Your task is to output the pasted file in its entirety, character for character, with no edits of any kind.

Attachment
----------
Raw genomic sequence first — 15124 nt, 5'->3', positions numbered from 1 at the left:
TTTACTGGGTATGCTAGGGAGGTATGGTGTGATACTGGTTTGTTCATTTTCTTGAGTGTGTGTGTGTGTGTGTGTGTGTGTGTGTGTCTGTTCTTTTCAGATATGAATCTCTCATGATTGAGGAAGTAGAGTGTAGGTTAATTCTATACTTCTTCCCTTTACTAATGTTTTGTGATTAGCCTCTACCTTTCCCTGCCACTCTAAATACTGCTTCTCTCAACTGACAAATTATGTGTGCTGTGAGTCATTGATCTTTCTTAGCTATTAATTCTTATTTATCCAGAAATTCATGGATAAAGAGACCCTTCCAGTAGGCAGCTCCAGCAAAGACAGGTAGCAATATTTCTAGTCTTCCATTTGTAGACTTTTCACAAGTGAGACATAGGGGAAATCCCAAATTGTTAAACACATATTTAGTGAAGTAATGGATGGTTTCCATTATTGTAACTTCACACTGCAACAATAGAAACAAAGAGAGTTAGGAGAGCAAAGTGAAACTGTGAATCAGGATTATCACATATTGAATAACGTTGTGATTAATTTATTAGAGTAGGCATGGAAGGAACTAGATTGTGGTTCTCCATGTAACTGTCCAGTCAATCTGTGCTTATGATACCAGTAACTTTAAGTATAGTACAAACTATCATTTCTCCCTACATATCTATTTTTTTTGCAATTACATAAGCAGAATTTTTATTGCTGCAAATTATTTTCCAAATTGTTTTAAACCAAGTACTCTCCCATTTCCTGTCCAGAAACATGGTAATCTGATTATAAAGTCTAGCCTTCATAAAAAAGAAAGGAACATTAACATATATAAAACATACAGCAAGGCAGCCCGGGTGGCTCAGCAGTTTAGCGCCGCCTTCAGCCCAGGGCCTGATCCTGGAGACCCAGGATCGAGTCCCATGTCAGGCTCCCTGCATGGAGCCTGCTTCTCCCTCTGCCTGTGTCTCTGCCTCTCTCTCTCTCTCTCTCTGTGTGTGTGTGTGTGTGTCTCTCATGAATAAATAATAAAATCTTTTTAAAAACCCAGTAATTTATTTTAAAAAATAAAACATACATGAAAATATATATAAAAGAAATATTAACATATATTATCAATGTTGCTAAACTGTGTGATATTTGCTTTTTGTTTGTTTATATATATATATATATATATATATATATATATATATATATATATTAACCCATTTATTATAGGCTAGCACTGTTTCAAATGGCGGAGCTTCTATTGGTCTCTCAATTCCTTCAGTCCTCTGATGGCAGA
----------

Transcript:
Raw genomic sequence first — 15124 nt, 5'->3', positions numbered from 1 at the left:
TTTACTGGGTATGCTAGGGAGGTATGGTGTGATACTGGTTTGTTCATTTTCTTGAGTGTGTGTGTGTGTGTGTGTGTGTGTGTGTGTCTGTTCTTTTCAGATATGAATCTCTCATGATTGAGGAAGTAGAGTGTAGGTTAATTCTATACTTCTTCCCTTTACTAATGTTTTGTGATTAGCCTCTACCTTTCCCTGCCACTCTAAATACTGCTTCTCTCAACTGACAAATTATGTGTGCTGTGAGTCATTGATCTTTCTTAGCTATTAATTCTTATTTATCCAGAAATTCATGGATAAAGAGACCCTTCCAGTAGGCAGCTCCAGCAAAGACAGGTAGCAATATTTCTAGTCTTCCATTTGTAGACTTTTCACAAGTGAGACATAGGGGAAATCCCAAATTGTTAAACACATATTTAGTGAAGTAATGGATGGTTTCCATTATTGTAACTTCACACTGCAACAATAGAAACAAAGAGAGTTAGGAGAGCAAAGTGAAACTGTGAATCAGGATTATCACATATTGAATAACGTTGTGATTAATTTATTAGAGTAGGCATGGAAGGAACTAGATTGTGGTTCTCCATGTAACTGTCCAGTCAATCTGTGCTTATGATACCAGTAACTTTAAGTATAGTACAAACTATCATTTCTCCCTACATATCTATTTTTTTTGCAATTACATAAGCAGAATTTTTATTGCTGCAAATTATTTTCCAAATTGTTTTAAACCAAGTACTCTCCCATTTCCTGTCCAGAAACATGGTAATCTGATTATAAAGTCTAGCCTTCATAAAAAAGAAAGGAACATTAACATATATAAAACATACAGCAAGGCAGCCCGGGTGGCTCAGCAGTTTAGCGCCGCCTTCAGCCCAGGGCCTGATCCTGGAGACCCAGGATCGAGTCCCATGTCAGGCTCCCTGCATGGAGCCTGCTTCTCCCTCTGCCTGTGTCTCTGCCTCTCTCTCTCTCTCTCTCTGTGTGTGTGTGTGTGTGTCTCTCATGAATAAATAATAAAATCTTTTTAAAAACCCAGTAATTTATTTTAAAAAATAAAACATACATGAAAATATATATAAAAGAAATATTAACATATATTATCAATGTTGCTAAACTGTGTGATATTTGCTTTTTGTTTGTTTATATATATATATATATATATATATATATATATATATATATATATTAACCCATTTATTATAGGCTAGCACTGTTTCAAATGGCGGAGCTTCTATTGGTCTCTCAATTCCTTCAGTCCTCTGATGGCAGA